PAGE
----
Nighthawk tackles cost of RF test

Norwood, MA. Semiconductor vendors, foundries, and test houses face increasing pressure to cut test costs, and ATE companies have worked to reduce test costs through a variety of strategies, including massively parallel multisite test.

But when it comes to RF test, massively parallel test on traditional ATE systems can result in underutilization of capital investment, according to LTX-Credence officials Bruce MacDonald, CTO; Lenny Leon, business development specialist and chief RF technologist; and John DeGiorgio, director of new business development. The problem is particularly acute, they said, for single-radio devices—such as microcontrollers incorporating an RF communications link.

LTX-Credence is embarking on a new strategy to test such devices with its new Nighthawk brand. The first product under that brand is the NighthawkCT test system—introduced today—which can add quad-site RF test capability to any of the company's Diamond or X-Series testers.

The CT in NighthawkCT, said DeGiorgio, stands for “connectivity test” and refers to single-radio devices that support Zigbee, Wi-Fi, Bluetooth, GPS, and DVB devices as well as devices supporting proprietary RF implementations. Applications, he said, range from satellite receivers to key fobs and garage-door openers. NighthawkCT, he said, is not optimized for multiradio cellular devices, for which the company offers the larger Dragon RF platform for the Diamond. Similarly, NighthawkCT is not optimized for the test of front-end components like power amplifiers, for which the company offers other test solutions.

But for connectivity devices, DeGiorgio said, NighthawkCT can offer significant cost savings. The cost of a traditional test system for RF test, he said, begins at about $400k for infrastructure. Adding high-performance instruments brings the price tag to $600k, and the addition of RF capability yields a final price in the $900k range. For a complete Diamond equipped with NighthawkCT, he said, the first number in the price tag is 3, not 9. And that's the total price—not the upgrade price—he emphasized.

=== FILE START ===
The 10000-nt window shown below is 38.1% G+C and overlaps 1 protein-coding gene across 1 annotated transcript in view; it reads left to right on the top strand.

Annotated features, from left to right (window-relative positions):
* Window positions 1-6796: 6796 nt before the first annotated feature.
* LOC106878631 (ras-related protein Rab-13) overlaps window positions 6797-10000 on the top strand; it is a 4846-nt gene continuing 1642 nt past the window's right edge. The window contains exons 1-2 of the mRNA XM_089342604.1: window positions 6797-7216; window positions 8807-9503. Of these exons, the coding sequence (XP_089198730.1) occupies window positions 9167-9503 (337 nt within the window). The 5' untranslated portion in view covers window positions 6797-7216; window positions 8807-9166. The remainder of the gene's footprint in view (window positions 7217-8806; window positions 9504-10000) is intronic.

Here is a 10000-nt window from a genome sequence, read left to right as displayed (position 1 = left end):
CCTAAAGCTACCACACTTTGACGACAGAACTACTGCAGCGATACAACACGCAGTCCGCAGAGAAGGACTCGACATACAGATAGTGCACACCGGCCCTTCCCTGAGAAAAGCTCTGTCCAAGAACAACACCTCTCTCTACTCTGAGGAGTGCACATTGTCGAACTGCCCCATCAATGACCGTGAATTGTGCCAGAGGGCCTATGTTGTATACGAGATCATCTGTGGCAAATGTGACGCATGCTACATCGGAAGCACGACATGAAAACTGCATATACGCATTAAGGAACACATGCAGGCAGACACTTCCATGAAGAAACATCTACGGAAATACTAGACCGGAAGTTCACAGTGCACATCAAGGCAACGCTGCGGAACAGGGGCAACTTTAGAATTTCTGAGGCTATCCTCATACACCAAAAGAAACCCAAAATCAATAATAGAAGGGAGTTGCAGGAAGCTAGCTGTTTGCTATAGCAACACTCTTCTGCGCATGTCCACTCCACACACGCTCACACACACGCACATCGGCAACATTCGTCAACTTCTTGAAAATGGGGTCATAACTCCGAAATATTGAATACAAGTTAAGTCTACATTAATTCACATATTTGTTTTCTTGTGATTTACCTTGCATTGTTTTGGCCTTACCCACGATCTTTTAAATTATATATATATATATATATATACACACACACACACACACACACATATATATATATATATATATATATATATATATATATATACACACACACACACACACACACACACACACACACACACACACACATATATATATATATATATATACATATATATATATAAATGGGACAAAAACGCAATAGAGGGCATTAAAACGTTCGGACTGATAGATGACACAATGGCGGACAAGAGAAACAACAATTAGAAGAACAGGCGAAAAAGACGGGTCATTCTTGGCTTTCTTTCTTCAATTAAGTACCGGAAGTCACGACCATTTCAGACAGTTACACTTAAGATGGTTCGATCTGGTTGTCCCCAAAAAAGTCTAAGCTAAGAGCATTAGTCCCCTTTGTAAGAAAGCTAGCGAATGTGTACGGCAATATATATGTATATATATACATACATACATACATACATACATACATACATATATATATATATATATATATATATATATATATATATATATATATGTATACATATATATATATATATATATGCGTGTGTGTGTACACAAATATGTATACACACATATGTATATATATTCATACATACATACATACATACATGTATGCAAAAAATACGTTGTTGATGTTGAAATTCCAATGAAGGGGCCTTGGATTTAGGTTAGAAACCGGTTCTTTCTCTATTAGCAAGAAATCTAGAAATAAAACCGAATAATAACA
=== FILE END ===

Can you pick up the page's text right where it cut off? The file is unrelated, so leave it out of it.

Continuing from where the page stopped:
Nevertheless, the upgrade business is one that the company is looking to take advantage of. MacDonald noted that there is an installed base of about 750 Diamond systems, and in many cases the Diamond, or X-Series, customers never envisioned needing to test RF devices. But as microcontrollers increasingly take on RF functionality, these customers are finding the need to add RF test capability. DeGiorgio said upgrading an existing Diamond with laptop-sized NighthawkCT takes about 30 minutes—no drilling is required. A single NighthawkCT supports quad-site test; an additional system can be added for eight-site test.

NighthawkCT is a self-contained RF test system that supports direct-baseband source/measurement functions as well as carrier-based measurements.

Leon attributed the NighthawkCT system's performance to improvements in FPGA and RF technology. The DSP capabilities of today's FPGAs, he said, enable the rapid performance of operations such as decimation. And as for RF performance, he said LTX-Credence is the beneficiary of its RF customers. For example, the data converters used in the NighthawkCT were designed for cellular infrastructure applications. The air-cooled system employs all CMOS components, he said. There are no GaAs devices.

Features include carrier detect synchronization (CDS), which compensates for the indeterminance in DUT sequencing that occurs, for instance, after a microcontroller's command to send a data packet. “With CDS,” DeGiorgio said, “You don't process useless data. You only process the payload.”

NighthawkCT operates from 80 MHz to 6 GHz and features a 200-MHz IF bandwidth to support the test of 802.11ac devices. The tester also features a one-year calibration cycle—the NighthawkCT can be swapped out and returned to the factory for calibration.

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